A bank account containing £211m (approximately N82bn) has been traced to a former Nigerian military dictator, General Sani Abacha.
The money was recovered and subsequently confiscated in Jersey, Channel Islands, on the request of the United States of America Government.
Late Abacha was said to have laundered the money through the US into the Channel Islands before his death in 1998.
According to a report by Metro UK on Tuesday, the money was put in accounts held in Jersey by Doraville Properties Corporation, a British Virgin Islands company.
The report said the money was now being held by the government until authorities in Jersey, the US and Nigeria came to an agreement on how it should be distributed.
It was gathered that Jersey would keep the £211m loot in its Criminal Confiscation Fund, which could be used to pay for a variety of projects on the island.
The report added that more money held by Doraville was likely to be seized and paid into the Civil Asset Recovery Fund in the future.
Jersey’s Attorney General, Robert MacRae, said, “In restraining the funds at the request of the United States of America, through whose banking system the funds were laundered prior to arriving here, and in achieving the payment of the bulk of the funds into the Civil Asset Recovery Fund, Jersey has once again demonstrated its commitment to tackling international financial crime and money laundering.”
It was learnt that MacRae had applied for the restraining order over the Jersey bank account balance of Doraville in 2014, which the Jersey’s Royal Court granted.
However, Doraville applied to the Royal Court for the restraint order to be discharged, but the court dismissed the application in 2016.
A year later, Doraville challenged the Royal Court’s decision, taking the case to Jersey’s Court of Appeal, an appeal that was rejected.
After the appeal’s rejection, Doraville made an application to appeal against the restraint order before the Privy Council, Jersey’s ultimate appellate court.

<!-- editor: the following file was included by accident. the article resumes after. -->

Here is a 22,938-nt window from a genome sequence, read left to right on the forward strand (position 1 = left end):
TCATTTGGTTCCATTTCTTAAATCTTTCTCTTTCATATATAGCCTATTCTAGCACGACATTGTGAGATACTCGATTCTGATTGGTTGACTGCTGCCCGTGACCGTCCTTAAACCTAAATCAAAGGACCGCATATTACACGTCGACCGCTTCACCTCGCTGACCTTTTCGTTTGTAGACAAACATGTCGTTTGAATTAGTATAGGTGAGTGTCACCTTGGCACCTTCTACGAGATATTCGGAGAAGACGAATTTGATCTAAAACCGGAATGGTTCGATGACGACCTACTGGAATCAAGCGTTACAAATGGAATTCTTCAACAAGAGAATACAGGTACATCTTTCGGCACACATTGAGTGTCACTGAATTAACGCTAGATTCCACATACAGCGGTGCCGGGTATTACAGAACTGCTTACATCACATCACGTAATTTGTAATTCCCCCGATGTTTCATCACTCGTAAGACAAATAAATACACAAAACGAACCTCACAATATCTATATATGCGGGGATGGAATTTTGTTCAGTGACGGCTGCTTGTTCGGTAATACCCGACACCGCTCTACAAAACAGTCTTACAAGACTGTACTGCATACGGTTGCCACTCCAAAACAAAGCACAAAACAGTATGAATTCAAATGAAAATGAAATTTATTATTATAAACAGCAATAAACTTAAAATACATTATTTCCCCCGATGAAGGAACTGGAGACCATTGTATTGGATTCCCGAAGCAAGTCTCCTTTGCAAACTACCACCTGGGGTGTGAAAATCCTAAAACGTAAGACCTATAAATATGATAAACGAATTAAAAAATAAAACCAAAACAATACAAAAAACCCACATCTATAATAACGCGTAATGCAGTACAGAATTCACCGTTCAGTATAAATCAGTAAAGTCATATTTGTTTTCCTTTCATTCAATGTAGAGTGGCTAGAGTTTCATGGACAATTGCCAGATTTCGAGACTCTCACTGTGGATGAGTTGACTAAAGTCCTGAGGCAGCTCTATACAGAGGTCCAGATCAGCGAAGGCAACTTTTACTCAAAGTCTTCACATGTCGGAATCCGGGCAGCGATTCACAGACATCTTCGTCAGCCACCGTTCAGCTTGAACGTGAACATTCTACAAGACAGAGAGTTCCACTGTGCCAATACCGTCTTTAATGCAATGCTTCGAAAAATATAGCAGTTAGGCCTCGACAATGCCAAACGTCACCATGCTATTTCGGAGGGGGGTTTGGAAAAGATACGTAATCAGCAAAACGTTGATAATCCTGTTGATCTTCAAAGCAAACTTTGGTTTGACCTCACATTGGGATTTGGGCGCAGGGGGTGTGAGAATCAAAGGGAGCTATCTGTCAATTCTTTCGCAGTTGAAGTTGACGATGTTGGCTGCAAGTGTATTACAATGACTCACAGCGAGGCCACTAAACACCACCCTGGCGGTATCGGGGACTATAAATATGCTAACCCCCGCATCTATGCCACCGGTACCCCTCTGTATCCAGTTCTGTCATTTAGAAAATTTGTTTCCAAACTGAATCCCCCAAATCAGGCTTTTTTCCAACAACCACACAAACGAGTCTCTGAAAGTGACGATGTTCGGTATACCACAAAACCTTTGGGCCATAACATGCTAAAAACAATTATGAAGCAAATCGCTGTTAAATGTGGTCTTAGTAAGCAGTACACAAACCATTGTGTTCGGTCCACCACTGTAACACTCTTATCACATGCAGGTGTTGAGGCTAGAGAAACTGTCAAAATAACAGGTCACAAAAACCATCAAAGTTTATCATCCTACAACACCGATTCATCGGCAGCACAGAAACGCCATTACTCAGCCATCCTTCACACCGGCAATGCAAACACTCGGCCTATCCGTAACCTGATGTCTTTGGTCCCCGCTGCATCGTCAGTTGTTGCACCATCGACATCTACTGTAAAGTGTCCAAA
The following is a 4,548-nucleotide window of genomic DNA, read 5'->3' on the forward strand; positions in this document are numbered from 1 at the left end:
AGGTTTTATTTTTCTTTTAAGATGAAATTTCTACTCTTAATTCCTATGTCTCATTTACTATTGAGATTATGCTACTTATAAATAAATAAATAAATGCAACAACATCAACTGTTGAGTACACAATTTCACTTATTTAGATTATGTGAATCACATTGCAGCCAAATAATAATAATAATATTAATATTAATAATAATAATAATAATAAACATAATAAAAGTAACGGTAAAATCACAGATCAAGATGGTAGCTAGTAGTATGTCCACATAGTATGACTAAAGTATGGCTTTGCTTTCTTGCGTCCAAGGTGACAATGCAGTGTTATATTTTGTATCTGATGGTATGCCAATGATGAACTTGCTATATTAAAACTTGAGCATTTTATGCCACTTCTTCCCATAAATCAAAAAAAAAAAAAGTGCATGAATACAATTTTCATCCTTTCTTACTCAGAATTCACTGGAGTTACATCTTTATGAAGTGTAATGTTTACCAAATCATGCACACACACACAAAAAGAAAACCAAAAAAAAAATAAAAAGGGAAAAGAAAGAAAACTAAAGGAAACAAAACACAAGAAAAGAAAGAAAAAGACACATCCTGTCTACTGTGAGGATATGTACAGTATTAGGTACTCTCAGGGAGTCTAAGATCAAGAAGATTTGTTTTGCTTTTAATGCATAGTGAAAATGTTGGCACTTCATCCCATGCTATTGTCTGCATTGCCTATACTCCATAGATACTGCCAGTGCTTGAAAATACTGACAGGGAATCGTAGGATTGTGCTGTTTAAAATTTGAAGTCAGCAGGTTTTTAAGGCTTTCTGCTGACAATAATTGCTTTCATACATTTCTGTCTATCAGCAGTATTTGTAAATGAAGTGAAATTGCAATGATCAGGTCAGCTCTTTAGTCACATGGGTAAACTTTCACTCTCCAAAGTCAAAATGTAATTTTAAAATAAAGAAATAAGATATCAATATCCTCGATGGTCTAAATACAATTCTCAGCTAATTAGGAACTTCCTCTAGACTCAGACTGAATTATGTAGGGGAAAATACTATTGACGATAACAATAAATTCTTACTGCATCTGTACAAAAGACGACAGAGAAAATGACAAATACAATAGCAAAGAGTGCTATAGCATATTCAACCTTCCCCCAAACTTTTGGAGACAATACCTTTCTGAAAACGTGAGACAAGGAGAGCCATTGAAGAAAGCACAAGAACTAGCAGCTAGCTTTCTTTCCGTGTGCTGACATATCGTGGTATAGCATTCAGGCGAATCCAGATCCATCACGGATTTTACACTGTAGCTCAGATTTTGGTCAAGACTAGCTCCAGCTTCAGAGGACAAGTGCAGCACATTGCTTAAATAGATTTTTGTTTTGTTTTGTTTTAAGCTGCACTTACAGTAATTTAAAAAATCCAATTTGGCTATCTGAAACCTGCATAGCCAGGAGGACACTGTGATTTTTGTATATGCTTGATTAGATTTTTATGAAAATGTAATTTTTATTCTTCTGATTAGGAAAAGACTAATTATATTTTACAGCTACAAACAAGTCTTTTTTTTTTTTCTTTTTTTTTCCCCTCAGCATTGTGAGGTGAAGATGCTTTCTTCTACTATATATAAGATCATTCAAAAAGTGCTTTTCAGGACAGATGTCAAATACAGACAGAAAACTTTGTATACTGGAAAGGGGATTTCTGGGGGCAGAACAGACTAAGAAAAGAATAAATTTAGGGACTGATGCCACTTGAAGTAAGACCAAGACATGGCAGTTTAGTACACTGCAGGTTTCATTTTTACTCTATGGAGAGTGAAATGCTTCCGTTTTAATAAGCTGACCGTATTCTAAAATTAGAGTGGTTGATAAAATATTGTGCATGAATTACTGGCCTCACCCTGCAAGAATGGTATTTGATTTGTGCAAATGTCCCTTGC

However, the Privy Council rejected Doraville’s appeal in February 2018.
Jersey’s Solicitor General, Mark Temple, said last week at a United Nations Conference on Corruption that the island was determined to fight international financial crime.
By the time Abacha died in office in June 1998, he had reportedly stolen an estimated $2.2bn from the country’s coffers.
His then-National Security Adviser, Alhaji Ismaila Gwarzo; his son, Mohammed Abacha; and best friend, Alhaji Mohammed Sada, were alleged to have played a central role in the looting and transfer of money to offshore accounts.
Meanwhile, the People’s Democratic Party PDP said the return of stolen money traced to the late army general must be worrisome to President Muhammadu Buhari.
The National Chairman of the PDP, Prince Uche Secondus, said there was nothing on ground to indicate that the looted funds would not be stolen again.
He said, “It is sad that we continue to hear about the return of stolen funds by the former head of state.
“Funny though, the President had described the former head of state as a saint, saying he never stole anything.
“The continued return of the stolen money must be a source of worry to the President and the Federal Government that the man they had proclaimed as a saint stole to that extent.
“I am, however, worried that there is nothing to indicate that the money will not disappear again.
“There is no monument on ground to tell us what repatriated cash was spent on. So, the recently announced stolen funds may also end same way.”
The African Democratic Congress also said any literate Nigerian who still saw Buhari as a saint had only wasted his time in school.
The party’s National Publicity Secretary, Yemi Kolapo, wondered if a President, who defended a man who had stolen more funds than any living or dead Nigerian, could be rated high in integrity.
Kolapo said, “If the late dictator, Sani Abacha, whose stolen funds, worth several trillions of naira could run the Nigerian economy for three decades is the President’s hero, then his supporters must be enemies of Nigeria.
“What exactly is the President’s stand against corruption? All the talk about the fight against corruption under this administration is political abracadabra.”